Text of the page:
Super Bowl ads: Why social media matters now
Super Bowl commercials are about to get a lot more social.
For years, the ultimate American sporting event has served as a peerless venue for a parade of multimillion-dollar, 30-second bursts of branding. Until recently, you'd never know from watching the ads on air how relentlessly social advertising was spreading online.
That changes this year. On Sunday, Super Bowl sponsors' hashtags are going to be as ubiquitous as the hash marks on the field.
For many marketers, the epiphany came during last year's 34-minute Superdome power outage early in the third-quarter showdown between the San Francisco 49ers and the Baltimore Ravens. An alert marketing team promoting Nabisco's Oreo cookies fired off an inspired, now-famous tweet to loyal fans of the iconic snack.
"Power out? No problem. You can still dunk in the dark."
The 43-character message was retweeted 10,000 times in the first hour, picking up 18,000 likes and 5,000 shares on Facebook.
In social marketing circles, it was the tweet heard 'round the world
The message wasn't lost on Jaguar, which will roll out a 60-second spot at halftime starring British "bad guy" actors Sir Ben Kingsley, Mark Strong and Tom Hiddleston. The "Good to Be Bad" campaign is designed to reinforce Jaguar's status as a "challenger" brand, according to Jeff Curry, Jaguar's brand vice president for North America
"It's really about being there and being able to have that one-on-one conversation with people online," said Curry. "What people want is to have a real-time engagement with the brand. And that's the beauty of social media—it allows you to do that."
Jaguar's effort will extend well beyond its pricey, 60-second TV spot. From kickoff to final score, a team of more than 30 staffers, outside social agency specialists and representatives from Twitter, Facebook, Google and other social outlets will be huddled in a control room, trolling social channels as they push Jaguar's message to fans watching the game and talking online.
Other companies are rolling out similar campaigns to insert their brands into the online conversation about the game, according to Matt McGee of Marketing Land, which tracks online marketing.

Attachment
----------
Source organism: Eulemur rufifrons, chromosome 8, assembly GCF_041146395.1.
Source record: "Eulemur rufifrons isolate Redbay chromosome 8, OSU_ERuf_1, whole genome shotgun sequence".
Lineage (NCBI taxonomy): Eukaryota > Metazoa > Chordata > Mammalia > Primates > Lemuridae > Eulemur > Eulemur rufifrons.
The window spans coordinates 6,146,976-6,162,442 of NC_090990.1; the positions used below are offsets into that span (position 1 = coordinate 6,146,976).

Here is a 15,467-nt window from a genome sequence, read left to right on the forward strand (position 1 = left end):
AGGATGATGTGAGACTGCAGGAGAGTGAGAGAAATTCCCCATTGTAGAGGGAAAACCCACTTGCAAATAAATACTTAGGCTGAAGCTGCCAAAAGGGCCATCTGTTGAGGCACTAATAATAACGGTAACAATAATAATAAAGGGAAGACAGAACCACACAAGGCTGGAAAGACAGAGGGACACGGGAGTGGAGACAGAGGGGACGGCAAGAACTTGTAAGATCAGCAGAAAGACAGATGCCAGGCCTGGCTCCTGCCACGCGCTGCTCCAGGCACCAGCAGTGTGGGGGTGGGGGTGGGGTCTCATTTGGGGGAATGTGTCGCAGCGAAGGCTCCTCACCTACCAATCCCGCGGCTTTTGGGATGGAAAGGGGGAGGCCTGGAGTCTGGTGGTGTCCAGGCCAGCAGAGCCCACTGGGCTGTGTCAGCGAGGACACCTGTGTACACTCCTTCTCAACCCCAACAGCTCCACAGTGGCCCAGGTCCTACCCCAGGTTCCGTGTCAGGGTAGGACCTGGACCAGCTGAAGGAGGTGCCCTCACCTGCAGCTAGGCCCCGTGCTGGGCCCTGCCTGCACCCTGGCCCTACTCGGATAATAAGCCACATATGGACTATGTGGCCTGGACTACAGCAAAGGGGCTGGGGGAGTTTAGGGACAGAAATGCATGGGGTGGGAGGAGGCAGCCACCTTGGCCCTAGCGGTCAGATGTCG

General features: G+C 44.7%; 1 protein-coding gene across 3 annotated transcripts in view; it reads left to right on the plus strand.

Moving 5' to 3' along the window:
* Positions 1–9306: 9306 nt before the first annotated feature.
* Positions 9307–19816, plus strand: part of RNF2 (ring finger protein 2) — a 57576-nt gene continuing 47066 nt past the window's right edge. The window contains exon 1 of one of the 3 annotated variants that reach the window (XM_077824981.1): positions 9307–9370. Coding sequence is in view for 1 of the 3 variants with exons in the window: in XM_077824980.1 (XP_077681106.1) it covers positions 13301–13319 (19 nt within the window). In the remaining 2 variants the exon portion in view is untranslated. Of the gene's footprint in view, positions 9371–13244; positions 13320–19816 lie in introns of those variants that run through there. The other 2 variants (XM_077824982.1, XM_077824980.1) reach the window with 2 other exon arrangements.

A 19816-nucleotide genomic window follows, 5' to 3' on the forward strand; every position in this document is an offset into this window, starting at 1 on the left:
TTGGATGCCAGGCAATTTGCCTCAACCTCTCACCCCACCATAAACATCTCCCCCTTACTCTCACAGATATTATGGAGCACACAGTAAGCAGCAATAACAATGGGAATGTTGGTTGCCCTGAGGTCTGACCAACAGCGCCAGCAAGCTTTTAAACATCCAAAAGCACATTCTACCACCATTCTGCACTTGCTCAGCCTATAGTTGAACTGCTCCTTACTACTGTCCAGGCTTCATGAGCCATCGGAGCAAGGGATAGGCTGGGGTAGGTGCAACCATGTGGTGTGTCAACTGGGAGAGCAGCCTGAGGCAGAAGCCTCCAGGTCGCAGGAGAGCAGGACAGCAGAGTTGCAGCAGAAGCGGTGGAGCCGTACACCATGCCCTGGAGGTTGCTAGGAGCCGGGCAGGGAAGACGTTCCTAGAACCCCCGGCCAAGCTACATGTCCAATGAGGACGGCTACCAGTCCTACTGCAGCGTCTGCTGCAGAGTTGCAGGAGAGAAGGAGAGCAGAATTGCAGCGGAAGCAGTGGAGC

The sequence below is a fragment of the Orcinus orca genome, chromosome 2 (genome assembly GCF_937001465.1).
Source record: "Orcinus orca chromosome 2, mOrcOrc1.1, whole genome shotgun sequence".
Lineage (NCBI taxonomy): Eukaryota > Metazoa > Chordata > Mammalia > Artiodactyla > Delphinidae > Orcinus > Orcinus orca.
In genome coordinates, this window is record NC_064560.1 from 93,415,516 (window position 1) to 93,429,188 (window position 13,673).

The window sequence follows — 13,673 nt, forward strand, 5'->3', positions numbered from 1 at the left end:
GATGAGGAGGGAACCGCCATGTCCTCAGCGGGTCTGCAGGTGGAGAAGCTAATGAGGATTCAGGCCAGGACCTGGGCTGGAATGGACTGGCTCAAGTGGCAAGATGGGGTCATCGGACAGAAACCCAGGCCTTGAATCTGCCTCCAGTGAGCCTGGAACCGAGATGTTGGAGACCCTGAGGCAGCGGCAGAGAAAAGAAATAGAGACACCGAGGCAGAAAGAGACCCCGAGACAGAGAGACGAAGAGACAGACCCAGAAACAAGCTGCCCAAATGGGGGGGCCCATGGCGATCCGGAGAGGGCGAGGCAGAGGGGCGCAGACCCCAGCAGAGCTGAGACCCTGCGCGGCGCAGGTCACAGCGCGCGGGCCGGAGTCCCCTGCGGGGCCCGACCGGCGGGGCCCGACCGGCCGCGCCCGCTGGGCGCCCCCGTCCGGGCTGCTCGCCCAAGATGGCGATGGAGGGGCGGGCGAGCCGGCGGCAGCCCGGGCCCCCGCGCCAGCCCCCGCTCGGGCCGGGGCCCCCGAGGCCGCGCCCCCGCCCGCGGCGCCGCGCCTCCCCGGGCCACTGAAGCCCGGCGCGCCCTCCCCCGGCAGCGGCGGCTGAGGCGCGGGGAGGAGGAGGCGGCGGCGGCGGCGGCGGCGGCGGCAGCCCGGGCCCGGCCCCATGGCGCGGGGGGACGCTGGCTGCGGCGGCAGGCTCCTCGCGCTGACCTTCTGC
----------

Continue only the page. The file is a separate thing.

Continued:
"The smart brands are recognizing that you can't just put a hashtag or your [Facebook] URL on the end of your ad," he said. "If you really want to make a splash, you have to have a plan and inject yourself ... in some creative way."
Dozens of sponsors plan to extend their reach online with social media campaigns this year, said McGee, who will be tracking their output and tallying the results on the site's #HashtagBowl. This year's online conversation is expected to include most of the game's on-air sponsors, he said.
Far from sitting back and waiting to see who shows up on their Twitter feeds and Facebook pages, the Super Bowl sponsors stepping up their social game are mining data flowing in from each platform and channel.
Jaguar's team, for example, will be able to see which tweets and posts are having the biggest influence on brand fans and potential buyers. They'll also be monitoring the wider online conversation about the game, buying keywords to help their tweets trend higher and to boost the reach of their posts.
Social media blitzes like Jaguar's aim to transform a single TV spot aimed at millions into an opportunity to connect with one viewer at a time. The long-term goal, of course, is to steer those viewers into Jaguar showrooms.
"When people indicate they want to engage with you at a big event like the Super Bowl, they're sort of giving you permission and saying, 'Hey I want to talk to you and learn more about you," said Curry. "And I also want you to learn more about me, because I might be interested your brand or your cars."